A Catholic communist decades before the words “liberation theology” were ever thought of. A radical working-class poet long prior to the emergence of others of this tradition to more acclaim on the literary landscape, such as his protegé Milton Acorn. A revolutionary journalist considered so politically dangerous by the government of Mackenzie King that he was rounded up and held without trial from 1940 to 1942.
This is Joe Wallace–whose life, work and legacy is the subject of A More Radiant Sphere, a 2022 documentary by Sara Wylie. The film was screened May 18 at the Bus Stop Theatre in Halifax, in conjunction with the Mayworks Festival of Working People and the Arts.
Wallace’s story cries out for the telling.
Born in 1890, he was a successful young advertising executive and Liberal Party functionary, when he experienced a political conversion during World War I and joined the radical workers’ movement, which at that time was going through the most tumultuous period in the labour history of Nova Scotia.
Wallace became editor of the Halifax labour paper, The Citizen. In 1922, he joined the Workers Party, precursor of the Communist Party of Canada (CPC), where he worked as a journalist and organizer, and made his political home until his death in 1975.
Wallace’s resistance, as a Canadian anti-fascist, in the World War II internment camp at Petawawa, Ontario, forms the core of the central drama of that little-known, dark chapter in the history of civil liberties in Canada.
Upon release from internment in 1942, Wallace published Night is Ended, the first of his five volumes of poetry. The last, A Radiant Sphere, which provides the documentary’s title, was published in 1964. Wallace’s poetry was especially appreciated and well known (in translation) in the Soviet Union.
Filmmaker Sara Wylie is particularly well qualified to tell this story. She is Wallace’s great-great niece. The film operates within a warm overlay of family, as Wylie uncovers and recovers elements of family connection (her father plays Wallace in the film), in the course of opening up her great-great uncle’s work.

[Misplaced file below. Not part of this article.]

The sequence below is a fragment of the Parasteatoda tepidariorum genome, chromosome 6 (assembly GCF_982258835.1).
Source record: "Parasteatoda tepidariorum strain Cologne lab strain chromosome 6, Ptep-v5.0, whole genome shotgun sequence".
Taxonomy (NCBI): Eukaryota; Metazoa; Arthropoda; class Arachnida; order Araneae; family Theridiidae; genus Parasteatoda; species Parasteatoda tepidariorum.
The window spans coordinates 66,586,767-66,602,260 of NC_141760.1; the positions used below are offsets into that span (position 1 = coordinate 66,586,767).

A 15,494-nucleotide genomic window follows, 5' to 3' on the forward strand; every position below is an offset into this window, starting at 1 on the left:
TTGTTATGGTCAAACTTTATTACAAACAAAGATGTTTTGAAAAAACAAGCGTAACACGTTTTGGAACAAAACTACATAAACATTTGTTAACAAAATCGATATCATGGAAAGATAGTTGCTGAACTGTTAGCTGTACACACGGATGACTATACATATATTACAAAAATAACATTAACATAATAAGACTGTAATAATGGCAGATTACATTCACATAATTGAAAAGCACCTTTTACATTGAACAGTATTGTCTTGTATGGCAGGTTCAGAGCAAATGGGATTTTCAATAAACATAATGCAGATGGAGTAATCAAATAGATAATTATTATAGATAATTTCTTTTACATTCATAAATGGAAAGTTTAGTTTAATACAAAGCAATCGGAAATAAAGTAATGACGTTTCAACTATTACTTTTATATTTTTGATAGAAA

Wylie was present for the Mayworks screening, as was a considerable delegation from the extended Wallace family. (Joe Wallace’s nephew, the late Ron Wallace, was Mayor of Halifax in the 1980s and 1990s; another nephew, the late Bruce Wallace, was a candidate in Dartmouth for the NDP.) Following the screening, the Q & A with Wylie was an engaging oscillation between the worlds of socialist history and family connection.
No 44-minute documentary could be expected to capture the breadth and depth of Wallace’s life story, and unsurprisingly, there are places in A More Radiant Sphere of a certain incompleteness.
Wallace did not, in fact, move directly from the Liberal Party to the CPC. He became General Secretary of the Independent Labor Party (ILP) of Nova Scotia in 1920, and was an ILP candidate in the election of that year, in which the combined Farmer-Labor Party formed Nova Scotia’s first elected left Official Opposition.
Wallace’s singular approach to Marxism and Christianity does not–regrettably, from my point of view–garner much of the film’s attention.
The film may also leave Wallace’s stature as a poet in unnecessary question. Some of Milton Acorn’s not entirely laudatory retrospective comments on Wallace’s work are drawn upon here. Acorn later repudiated this earlier assessment, apologized for it, and said, “You cannot look at a single poem of Wallace’s that doesn’t move you.”
“Moved”–yes, that’s the word. A person is moved by this film–by its images, its narrative, its craft, for sure. But more by its urgent implication–that capitalism stands now, as it did then, between us and where we are meant to be, and that something more radiantly worthy persists as the goal of the struggle for us to get there.
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